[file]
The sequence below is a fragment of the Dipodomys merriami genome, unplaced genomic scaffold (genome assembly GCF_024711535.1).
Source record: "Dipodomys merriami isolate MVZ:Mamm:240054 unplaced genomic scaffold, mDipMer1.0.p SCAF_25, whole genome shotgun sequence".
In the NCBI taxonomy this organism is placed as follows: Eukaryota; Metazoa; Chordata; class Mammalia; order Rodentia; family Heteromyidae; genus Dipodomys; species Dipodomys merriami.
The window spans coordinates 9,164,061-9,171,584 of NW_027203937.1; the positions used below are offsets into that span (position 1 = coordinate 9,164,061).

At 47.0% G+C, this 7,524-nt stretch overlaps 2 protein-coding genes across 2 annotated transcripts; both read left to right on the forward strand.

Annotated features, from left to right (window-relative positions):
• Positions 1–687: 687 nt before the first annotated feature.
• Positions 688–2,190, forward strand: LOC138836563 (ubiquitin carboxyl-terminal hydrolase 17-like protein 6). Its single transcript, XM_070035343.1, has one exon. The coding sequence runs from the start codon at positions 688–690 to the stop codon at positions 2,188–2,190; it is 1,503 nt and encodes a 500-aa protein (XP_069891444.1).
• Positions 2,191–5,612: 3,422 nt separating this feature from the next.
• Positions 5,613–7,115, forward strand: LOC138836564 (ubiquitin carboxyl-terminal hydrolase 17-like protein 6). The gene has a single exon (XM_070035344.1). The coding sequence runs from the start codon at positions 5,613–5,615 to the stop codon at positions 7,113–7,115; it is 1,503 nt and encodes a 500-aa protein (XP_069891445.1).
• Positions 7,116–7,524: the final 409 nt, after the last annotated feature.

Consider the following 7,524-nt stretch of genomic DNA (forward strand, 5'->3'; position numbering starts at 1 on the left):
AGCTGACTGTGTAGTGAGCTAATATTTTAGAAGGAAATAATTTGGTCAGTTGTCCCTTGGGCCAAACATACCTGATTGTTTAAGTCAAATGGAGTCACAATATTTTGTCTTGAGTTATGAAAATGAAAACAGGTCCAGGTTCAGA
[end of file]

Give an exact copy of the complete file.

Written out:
The sequence below is a fragment of the Dipodomys merriami genome, unplaced genomic scaffold (genome assembly GCF_024711535.1).
Source record: "Dipodomys merriami isolate MVZ:Mamm:240054 unplaced genomic scaffold, mDipMer1.0.p SCAF_25, whole genome shotgun sequence".
In the NCBI taxonomy this organism is placed as follows: Eukaryota; Metazoa; Chordata; class Mammalia; order Rodentia; family Heteromyidae; genus Dipodomys; species Dipodomys merriami.
The window spans coordinates 9,164,061-9,171,584 of NW_027203937.1; the positions used below are offsets into that span (position 1 = coordinate 9,164,061).

At 47.0% G+C, this 7,524-nt stretch overlaps 2 protein-coding genes across 2 annotated transcripts; both read left to right on the forward strand.

Annotated features, from left to right (window-relative positions):
• Positions 1–687: 687 nt before the first annotated feature.
• Positions 688–2,190, forward strand: LOC138836563 (ubiquitin carboxyl-terminal hydrolase 17-like protein 6). Its single transcript, XM_070035343.1, has one exon. The coding sequence runs from the start codon at positions 688–690 to the stop codon at positions 2,188–2,190; it is 1,503 nt and encodes a 500-aa protein (XP_069891444.1).
• Positions 2,191–5,612: 3,422 nt separating this feature from the next.
• Positions 5,613–7,115, forward strand: LOC138836564 (ubiquitin carboxyl-terminal hydrolase 17-like protein 6). The gene has a single exon (XM_070035344.1). The coding sequence runs from the start codon at positions 5,613–5,615 to the stop codon at positions 7,113–7,115; it is 1,503 nt and encodes a 500-aa protein (XP_069891445.1).
• Positions 7,116–7,524: the final 409 nt, after the last annotated feature.

Consider the following 7,524-nt stretch of genomic DNA (forward strand, 5'->3'; position numbering starts at 1 on the left):
AGCTGACTGTGTAGTGAGCTAATATTTTAGAAGGAAATAATTTGGTCAGTTGTCCCTTGGGCCAAACATACCTGATTGTTTAAGTCAAATGGAGTCACAATATTTTGTCTTGAGTTATGAAAATGAAAACAGGTCCAGGTTCAGA